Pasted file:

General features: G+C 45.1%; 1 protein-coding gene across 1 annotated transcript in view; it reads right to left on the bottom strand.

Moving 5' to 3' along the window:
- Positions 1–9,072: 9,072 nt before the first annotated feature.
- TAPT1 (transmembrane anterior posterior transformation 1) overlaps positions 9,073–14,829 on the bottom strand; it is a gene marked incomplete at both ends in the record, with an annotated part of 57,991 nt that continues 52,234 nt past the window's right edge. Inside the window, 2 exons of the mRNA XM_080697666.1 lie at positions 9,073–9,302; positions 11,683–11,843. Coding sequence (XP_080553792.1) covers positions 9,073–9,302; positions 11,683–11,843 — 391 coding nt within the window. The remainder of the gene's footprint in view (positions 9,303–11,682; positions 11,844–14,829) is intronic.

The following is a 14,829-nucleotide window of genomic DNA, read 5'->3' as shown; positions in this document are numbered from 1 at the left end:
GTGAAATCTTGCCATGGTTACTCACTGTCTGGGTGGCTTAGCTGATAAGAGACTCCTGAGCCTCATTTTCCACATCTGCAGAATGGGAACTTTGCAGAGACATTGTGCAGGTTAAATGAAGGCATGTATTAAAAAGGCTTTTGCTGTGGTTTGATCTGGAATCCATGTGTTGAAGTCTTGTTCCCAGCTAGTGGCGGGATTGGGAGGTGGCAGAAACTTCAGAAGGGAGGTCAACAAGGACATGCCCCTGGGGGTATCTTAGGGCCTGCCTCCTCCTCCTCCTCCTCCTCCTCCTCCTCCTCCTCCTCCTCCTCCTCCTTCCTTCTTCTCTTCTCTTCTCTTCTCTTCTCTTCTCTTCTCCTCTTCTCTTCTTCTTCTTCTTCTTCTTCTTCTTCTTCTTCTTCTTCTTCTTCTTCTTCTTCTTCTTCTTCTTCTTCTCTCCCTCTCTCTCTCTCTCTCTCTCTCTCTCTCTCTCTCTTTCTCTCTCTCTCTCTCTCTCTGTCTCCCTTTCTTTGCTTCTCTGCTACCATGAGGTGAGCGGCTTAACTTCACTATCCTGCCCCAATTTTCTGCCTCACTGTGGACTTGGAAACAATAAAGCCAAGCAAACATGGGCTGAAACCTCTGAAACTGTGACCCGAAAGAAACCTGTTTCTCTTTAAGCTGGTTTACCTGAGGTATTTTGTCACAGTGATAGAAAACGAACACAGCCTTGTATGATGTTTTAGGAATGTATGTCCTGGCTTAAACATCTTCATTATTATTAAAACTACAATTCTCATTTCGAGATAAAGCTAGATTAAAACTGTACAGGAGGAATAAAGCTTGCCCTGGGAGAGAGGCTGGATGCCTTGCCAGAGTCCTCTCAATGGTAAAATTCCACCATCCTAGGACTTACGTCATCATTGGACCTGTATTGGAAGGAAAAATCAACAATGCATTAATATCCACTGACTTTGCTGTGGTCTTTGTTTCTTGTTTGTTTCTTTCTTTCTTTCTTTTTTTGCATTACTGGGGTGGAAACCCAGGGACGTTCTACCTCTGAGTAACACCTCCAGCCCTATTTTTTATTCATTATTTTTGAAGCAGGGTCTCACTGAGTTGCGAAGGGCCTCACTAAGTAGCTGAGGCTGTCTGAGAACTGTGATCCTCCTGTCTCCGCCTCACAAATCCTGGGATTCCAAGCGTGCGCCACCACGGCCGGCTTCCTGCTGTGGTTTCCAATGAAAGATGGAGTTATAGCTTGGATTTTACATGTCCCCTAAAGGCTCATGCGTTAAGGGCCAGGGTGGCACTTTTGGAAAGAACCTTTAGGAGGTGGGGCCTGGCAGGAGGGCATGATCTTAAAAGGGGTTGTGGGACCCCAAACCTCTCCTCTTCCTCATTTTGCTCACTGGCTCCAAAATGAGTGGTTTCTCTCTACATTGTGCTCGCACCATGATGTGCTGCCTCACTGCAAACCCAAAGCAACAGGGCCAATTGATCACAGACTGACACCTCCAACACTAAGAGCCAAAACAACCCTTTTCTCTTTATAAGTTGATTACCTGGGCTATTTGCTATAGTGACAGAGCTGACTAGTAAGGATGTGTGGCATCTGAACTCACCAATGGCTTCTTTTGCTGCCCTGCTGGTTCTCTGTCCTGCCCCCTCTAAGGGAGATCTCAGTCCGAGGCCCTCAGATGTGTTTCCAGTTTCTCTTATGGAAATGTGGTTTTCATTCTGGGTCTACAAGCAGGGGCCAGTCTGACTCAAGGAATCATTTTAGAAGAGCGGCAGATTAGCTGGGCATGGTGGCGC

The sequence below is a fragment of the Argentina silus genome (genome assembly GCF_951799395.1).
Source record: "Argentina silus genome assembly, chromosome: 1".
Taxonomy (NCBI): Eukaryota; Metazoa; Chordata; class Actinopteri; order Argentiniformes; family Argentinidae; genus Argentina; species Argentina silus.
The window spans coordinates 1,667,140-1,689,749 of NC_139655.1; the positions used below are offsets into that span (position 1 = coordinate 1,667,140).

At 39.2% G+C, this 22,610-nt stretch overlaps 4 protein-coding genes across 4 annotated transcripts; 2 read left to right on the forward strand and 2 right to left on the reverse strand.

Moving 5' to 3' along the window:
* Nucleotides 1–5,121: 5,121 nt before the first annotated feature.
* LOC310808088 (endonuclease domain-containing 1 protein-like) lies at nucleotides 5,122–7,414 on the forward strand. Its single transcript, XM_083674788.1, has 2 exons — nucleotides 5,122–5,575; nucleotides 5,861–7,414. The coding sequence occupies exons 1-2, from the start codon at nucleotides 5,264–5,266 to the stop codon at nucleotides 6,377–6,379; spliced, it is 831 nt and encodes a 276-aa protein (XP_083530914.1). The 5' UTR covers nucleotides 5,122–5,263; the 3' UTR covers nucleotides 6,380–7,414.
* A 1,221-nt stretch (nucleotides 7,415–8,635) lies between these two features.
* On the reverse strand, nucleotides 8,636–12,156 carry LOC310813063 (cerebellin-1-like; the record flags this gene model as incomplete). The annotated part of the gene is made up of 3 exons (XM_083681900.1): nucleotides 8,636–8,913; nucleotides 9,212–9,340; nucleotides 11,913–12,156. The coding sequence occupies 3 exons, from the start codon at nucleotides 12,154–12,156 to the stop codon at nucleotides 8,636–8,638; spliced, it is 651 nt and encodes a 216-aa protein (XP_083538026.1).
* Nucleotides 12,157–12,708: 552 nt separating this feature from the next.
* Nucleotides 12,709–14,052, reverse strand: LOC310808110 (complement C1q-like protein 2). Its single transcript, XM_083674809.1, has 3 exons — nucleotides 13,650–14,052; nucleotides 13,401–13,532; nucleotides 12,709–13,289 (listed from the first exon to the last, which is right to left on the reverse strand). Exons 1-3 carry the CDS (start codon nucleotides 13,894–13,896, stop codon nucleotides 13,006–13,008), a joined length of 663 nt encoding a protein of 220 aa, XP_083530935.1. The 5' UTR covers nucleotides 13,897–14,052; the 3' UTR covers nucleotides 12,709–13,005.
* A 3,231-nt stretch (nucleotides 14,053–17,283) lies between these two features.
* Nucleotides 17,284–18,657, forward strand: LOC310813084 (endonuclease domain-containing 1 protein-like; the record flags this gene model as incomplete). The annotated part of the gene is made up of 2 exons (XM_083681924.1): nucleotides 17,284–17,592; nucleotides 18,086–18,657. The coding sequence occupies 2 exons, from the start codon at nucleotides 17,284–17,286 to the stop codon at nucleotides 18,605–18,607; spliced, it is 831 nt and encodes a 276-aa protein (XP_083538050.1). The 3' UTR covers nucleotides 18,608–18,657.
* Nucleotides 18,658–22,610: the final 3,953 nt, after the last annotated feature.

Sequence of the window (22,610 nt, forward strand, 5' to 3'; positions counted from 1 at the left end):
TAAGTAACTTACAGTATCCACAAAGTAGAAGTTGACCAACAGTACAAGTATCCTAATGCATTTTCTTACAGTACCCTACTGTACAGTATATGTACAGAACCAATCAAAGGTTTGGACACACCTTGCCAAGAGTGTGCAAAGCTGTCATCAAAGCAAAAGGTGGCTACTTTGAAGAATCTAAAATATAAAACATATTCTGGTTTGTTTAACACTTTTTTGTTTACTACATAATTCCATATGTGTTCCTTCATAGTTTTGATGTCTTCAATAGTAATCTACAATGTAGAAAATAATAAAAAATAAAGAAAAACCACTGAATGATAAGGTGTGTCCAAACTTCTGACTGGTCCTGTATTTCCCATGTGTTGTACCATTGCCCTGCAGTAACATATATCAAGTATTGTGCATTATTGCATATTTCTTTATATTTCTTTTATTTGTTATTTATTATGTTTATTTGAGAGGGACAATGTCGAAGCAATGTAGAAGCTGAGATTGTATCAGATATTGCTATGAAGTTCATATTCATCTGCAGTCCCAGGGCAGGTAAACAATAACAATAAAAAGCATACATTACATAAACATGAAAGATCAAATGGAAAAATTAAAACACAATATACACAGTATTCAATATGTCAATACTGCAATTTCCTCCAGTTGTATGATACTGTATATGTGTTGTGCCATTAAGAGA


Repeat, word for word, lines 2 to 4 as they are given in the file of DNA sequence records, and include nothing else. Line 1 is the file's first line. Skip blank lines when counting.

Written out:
Moving 5' to 3' along the window:
- Positions 1–9,072: 9,072 nt before the first annotated feature.
- TAPT1 (transmembrane anterior posterior transformation 1) overlaps positions 9,073–14,829 on the bottom strand; it is a gene marked incomplete at both ends in the record, with an annotated part of 57,991 nt that continues 52,234 nt past the window's right edge. Inside the window, 2 exons of the mRNA XM_080697666.1 lie at positions 9,073–9,302; positions 11,683–11,843. Coding sequence (XP_080553792.1) covers positions 9,073–9,302; positions 11,683–11,843 — 391 coding nt within the window. The remainder of the gene's footprint in view (positions 9,303–11,682; positions 11,844–14,829) is intronic.